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Central Image: The Modern Approach

Published On: June 19, 2020Tags:

In Pursuit of a Perfect Sonic Experience

Life can be full of compromises. They say, “do you want it fast, good, or cheap? Pick two.” We say:” do you want your audio room to have a realistic sound stage, tight & musical bass, or a strong central image? Pick tu..beTraps.” But we’re sorry, this can’t be achieved with a tall, geometrically random rack of gear or huge amplifier between the speakers. This week, we’ll explain the evolution of this discovery and offer you a few solutions.

Central Image: a Recap

The traditional size for the “image trap” is 16 inches in diameter. Some speakers are so powerful in the bass range that 20 inch TubeTraps were tried as image traps.

It was a disaster. The central image stepped forward, alright, but it was too bright, too loud, almost painful…just awful. The curved reflector was too flat and the center reflection was simply too hot.

Going the other direction, the 13 inch diameter TubeTrap worked even better, and performed more closely to the custom-made dual-reflector trap that brought Tina Turner inside our heads a few weeks back. The decreased bass trapping performance but improved central imaging was yet another compromise.

*hint: let the big 16’s in the corners make up the difference!

A Brief History of Time (delayed reflection optimization)

Before 1986, the preamps, amps, turntable, and equalizer were stacked up on some fancy shelving right between the speakers. It looked handsome, provided easy access, and made equipment replacement or maintenance fairly easy. This was the “Golden Calf” era of HiFi setups. It created a stereo image with a fuzzy centralized overlay. Too many random reflections.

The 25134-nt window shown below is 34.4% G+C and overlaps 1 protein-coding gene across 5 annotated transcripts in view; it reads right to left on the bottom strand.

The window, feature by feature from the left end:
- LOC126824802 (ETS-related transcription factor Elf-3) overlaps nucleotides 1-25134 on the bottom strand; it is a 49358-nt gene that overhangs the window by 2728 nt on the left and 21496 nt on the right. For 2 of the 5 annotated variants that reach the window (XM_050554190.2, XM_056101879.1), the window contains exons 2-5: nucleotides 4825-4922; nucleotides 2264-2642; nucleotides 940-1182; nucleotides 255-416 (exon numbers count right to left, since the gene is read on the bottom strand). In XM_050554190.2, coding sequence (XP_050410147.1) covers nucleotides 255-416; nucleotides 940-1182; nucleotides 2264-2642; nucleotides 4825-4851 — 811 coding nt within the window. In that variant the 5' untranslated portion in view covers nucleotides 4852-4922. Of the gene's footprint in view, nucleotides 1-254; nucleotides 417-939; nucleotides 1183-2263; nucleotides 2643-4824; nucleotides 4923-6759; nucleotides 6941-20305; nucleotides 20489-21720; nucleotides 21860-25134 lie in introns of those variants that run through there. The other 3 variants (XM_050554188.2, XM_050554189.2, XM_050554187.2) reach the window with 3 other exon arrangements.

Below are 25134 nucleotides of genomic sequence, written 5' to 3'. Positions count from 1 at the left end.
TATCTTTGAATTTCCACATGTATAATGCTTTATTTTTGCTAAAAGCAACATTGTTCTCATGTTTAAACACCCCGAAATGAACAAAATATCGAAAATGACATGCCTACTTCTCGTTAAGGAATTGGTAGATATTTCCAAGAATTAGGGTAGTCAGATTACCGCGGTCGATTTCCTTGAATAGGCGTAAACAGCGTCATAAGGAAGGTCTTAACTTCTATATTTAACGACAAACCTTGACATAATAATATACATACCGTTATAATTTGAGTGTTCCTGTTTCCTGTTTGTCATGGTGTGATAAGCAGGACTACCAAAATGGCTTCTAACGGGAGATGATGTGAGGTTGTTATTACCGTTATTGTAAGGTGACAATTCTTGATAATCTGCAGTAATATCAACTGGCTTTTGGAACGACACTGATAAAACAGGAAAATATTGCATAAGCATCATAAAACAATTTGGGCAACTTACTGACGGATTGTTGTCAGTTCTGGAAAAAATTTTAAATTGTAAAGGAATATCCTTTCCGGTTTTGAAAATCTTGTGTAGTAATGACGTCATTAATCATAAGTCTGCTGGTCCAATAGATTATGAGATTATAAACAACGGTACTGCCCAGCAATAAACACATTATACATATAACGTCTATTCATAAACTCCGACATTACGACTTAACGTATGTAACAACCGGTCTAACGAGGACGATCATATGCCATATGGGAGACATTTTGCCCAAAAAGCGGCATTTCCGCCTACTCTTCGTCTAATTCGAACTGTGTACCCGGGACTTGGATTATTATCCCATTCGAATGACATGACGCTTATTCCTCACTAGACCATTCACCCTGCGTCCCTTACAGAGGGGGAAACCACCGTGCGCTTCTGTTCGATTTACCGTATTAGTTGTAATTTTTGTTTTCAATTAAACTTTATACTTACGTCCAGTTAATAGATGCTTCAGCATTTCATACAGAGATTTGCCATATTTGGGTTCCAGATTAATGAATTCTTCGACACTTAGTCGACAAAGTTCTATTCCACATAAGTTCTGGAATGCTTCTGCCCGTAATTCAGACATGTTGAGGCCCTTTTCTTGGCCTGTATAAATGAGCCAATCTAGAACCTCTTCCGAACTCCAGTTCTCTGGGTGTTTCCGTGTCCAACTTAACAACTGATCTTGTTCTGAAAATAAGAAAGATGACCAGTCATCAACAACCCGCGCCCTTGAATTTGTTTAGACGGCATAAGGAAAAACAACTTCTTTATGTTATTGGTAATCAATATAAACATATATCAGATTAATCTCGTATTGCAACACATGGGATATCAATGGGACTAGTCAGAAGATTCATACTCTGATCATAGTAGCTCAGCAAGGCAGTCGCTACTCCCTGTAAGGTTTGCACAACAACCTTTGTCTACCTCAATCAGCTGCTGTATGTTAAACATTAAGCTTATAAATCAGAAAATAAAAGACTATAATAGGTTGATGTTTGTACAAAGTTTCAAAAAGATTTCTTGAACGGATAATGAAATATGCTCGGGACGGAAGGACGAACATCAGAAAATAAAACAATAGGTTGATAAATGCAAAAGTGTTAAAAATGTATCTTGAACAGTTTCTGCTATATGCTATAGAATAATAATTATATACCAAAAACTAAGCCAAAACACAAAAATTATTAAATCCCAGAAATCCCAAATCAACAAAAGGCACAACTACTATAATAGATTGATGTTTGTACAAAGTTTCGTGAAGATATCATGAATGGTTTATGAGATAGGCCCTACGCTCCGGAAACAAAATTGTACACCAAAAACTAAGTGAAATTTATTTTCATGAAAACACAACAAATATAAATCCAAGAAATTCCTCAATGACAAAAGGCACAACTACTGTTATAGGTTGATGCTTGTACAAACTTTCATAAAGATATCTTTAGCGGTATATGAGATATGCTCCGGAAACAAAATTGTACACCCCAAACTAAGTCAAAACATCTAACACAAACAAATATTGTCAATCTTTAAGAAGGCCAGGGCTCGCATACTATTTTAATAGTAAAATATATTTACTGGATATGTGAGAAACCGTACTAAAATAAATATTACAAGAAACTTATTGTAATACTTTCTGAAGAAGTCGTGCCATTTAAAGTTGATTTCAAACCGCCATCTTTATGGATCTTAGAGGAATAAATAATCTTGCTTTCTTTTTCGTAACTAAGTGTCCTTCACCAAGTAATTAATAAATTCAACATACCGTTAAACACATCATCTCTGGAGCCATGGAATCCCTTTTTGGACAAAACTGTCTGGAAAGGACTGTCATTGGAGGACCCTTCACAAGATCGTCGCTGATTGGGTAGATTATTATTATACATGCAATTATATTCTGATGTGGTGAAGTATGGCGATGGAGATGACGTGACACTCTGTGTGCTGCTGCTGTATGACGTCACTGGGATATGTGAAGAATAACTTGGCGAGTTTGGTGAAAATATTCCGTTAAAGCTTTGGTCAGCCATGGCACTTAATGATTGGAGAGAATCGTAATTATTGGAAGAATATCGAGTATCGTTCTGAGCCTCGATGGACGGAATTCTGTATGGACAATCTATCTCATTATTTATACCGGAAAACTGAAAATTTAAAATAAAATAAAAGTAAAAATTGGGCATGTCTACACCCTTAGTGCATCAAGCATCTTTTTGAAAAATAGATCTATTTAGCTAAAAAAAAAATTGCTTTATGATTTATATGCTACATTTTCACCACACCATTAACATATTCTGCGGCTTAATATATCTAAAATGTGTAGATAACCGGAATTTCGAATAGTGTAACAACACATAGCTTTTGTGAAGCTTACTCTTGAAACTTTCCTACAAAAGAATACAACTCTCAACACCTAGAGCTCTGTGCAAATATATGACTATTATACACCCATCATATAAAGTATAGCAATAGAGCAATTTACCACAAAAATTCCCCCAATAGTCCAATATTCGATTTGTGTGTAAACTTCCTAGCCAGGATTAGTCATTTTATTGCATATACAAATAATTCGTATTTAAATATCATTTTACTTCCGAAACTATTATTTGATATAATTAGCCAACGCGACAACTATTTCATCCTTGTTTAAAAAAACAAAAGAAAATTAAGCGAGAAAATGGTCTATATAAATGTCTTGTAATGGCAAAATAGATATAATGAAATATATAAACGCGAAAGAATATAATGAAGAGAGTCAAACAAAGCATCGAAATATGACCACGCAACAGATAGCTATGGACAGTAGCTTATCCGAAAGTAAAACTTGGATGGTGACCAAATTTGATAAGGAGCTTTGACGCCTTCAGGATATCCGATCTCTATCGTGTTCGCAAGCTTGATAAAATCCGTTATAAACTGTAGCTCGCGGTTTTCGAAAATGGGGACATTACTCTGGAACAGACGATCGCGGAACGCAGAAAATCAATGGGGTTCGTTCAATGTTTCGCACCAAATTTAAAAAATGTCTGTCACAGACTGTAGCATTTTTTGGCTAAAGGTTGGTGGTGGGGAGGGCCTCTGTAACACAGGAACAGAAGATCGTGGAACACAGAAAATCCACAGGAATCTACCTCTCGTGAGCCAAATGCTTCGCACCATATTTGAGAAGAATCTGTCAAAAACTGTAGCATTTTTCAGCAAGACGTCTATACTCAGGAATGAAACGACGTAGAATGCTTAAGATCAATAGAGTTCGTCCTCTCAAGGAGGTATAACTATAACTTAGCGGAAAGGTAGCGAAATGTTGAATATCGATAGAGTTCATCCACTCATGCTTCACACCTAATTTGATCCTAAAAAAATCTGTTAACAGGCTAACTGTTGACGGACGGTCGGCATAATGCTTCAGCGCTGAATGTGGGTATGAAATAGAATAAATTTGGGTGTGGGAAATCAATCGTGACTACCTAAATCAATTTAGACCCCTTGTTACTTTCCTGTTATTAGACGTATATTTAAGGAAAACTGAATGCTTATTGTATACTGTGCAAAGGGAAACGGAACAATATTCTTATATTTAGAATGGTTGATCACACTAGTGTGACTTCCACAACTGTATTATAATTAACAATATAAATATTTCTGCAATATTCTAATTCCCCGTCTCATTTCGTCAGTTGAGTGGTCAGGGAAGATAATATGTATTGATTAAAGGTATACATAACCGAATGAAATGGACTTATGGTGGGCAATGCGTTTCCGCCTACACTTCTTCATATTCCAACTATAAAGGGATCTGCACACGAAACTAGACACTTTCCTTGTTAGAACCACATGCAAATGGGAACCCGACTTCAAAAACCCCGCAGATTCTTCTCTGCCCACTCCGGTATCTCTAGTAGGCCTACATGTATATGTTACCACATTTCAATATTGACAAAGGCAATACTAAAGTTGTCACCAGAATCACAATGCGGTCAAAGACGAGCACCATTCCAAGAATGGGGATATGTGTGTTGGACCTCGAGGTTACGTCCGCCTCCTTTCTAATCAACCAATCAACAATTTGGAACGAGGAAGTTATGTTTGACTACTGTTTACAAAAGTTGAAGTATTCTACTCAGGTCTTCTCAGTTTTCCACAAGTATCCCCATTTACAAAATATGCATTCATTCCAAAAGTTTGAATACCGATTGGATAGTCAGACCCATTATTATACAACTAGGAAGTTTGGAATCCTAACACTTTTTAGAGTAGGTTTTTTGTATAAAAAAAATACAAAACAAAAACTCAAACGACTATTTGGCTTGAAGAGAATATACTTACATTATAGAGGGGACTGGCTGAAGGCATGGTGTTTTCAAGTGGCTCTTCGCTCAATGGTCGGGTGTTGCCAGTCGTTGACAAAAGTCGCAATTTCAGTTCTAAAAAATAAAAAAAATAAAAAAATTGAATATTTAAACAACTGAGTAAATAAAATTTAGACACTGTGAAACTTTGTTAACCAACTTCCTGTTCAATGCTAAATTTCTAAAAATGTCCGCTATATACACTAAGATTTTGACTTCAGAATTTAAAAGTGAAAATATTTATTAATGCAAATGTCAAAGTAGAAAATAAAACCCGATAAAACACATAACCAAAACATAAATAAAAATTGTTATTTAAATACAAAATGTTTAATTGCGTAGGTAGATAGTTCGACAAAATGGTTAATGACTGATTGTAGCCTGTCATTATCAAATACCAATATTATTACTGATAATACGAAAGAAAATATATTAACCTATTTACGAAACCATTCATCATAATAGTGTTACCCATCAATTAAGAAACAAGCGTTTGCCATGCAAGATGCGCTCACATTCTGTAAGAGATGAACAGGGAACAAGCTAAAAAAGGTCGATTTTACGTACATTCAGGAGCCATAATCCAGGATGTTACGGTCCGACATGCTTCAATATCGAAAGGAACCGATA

Somewhat like a beauty photograph where the crystal clear image is de-focused to conceal imperfections, this layout robbed the listener of the finest details contained in the recording and being reproduced by the speakers and electronics. Heresy!

What Was Next?

The next year, all had changed. Monoblock amps and preamps were set on the floor, down low between the speakers, with the turntable off the side and the equalizer was gone for good. The need to distort the audio signal to compensate for poor setup conditions was finally over!

What are the Benefits Again?

  • No more center stage scattering
  • No more random reflections at varying levels and time delays
  • No visual distraction
  • No equalizer = no extra phase distortion
  • Fully linear audio chain

Summary

  • move the rack gear from between your speakers
  • get rid of the equalizer
  • add a central image TubeTrap
  • have a blast listening to your favorite tunes!

See here our old pal Terry with the racks off to one side and low amps between the speakers. Central Image TubeTraps is in position!

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